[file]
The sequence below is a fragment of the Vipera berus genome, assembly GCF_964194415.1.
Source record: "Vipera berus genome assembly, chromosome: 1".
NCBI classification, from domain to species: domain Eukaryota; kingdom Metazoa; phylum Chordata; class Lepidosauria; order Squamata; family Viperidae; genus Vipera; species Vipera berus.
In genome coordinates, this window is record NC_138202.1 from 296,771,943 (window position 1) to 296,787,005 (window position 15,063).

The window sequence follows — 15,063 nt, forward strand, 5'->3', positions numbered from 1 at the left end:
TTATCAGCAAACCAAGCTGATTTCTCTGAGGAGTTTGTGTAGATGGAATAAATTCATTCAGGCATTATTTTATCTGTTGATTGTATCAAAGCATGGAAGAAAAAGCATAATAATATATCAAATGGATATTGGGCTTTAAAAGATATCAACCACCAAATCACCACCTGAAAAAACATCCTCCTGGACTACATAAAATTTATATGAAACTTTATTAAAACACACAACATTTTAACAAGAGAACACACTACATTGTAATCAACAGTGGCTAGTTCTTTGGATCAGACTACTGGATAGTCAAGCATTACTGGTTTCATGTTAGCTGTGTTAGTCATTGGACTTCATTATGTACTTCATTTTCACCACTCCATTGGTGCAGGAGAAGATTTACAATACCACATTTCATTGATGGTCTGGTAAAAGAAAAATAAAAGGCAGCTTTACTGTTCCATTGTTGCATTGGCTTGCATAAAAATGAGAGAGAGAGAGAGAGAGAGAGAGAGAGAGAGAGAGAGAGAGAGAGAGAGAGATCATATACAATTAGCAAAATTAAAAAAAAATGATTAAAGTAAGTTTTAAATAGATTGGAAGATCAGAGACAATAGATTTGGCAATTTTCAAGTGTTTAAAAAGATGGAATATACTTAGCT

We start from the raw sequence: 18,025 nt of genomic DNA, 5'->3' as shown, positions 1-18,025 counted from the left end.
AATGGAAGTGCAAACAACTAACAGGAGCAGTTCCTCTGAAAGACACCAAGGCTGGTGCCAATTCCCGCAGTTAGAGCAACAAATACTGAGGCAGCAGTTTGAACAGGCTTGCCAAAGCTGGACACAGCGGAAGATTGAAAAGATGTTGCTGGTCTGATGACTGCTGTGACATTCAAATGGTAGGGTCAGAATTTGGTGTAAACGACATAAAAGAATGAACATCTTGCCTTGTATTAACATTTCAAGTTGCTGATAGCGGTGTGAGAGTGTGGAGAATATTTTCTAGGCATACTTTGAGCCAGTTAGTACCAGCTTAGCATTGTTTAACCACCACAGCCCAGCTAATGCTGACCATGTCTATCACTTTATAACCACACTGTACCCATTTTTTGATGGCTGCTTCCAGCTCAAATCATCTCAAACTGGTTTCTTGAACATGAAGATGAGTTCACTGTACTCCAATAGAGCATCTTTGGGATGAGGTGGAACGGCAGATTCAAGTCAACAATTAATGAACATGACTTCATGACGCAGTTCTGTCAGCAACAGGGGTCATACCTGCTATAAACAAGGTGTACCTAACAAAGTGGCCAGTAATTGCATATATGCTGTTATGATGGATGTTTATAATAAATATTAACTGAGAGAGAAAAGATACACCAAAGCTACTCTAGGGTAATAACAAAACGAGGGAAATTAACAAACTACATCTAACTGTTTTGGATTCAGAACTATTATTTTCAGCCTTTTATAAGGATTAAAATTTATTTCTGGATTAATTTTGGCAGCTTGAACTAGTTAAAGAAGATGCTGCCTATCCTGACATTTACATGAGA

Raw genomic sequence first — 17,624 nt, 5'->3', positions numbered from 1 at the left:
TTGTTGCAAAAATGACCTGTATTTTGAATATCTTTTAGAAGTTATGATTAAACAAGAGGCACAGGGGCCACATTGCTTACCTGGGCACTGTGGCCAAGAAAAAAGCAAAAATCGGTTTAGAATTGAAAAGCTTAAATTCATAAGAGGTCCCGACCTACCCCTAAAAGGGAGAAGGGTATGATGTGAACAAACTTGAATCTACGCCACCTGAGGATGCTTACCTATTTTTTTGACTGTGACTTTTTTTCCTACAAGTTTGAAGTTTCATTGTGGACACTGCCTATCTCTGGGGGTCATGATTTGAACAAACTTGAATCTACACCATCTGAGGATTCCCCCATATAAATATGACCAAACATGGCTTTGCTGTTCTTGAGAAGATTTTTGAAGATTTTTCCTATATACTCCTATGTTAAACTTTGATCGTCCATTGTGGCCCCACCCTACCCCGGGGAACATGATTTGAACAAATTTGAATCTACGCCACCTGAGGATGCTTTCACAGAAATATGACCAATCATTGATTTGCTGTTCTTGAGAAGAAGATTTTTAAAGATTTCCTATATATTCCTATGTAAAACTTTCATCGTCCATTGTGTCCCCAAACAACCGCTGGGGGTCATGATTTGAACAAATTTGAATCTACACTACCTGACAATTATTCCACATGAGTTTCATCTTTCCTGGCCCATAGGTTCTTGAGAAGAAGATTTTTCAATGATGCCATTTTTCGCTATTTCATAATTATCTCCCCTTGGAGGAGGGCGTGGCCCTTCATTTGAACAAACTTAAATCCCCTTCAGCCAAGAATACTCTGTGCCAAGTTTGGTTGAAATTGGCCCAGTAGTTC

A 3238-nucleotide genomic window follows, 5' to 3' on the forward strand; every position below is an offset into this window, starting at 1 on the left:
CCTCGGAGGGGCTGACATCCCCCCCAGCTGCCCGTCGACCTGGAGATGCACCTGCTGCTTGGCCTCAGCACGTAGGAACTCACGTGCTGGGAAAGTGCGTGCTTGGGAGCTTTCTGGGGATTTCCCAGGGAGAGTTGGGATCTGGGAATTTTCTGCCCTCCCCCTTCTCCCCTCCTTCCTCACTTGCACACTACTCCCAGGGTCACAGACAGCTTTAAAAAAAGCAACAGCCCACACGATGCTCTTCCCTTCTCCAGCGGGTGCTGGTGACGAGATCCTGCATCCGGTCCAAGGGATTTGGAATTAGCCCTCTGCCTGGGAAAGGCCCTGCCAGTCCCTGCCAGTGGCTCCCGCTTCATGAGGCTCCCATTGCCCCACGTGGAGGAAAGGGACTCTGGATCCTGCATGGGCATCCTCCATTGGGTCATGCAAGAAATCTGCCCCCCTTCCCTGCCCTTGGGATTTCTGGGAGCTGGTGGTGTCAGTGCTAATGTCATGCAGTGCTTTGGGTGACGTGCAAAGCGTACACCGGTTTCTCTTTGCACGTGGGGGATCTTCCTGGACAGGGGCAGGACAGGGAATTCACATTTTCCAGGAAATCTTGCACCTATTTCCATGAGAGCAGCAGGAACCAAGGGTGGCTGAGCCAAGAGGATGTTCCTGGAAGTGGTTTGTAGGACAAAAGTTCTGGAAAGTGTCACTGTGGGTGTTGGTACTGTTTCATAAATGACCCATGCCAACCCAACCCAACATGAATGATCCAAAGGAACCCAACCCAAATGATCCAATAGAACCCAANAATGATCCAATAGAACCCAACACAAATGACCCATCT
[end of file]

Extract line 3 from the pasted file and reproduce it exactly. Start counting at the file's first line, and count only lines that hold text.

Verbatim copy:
NCBI classification, from domain to species: domain Eukaryota; kingdom Metazoa; phylum Chordata; class Lepidosauria; order Squamata; family Viperidae; genus Vipera; species Vipera berus.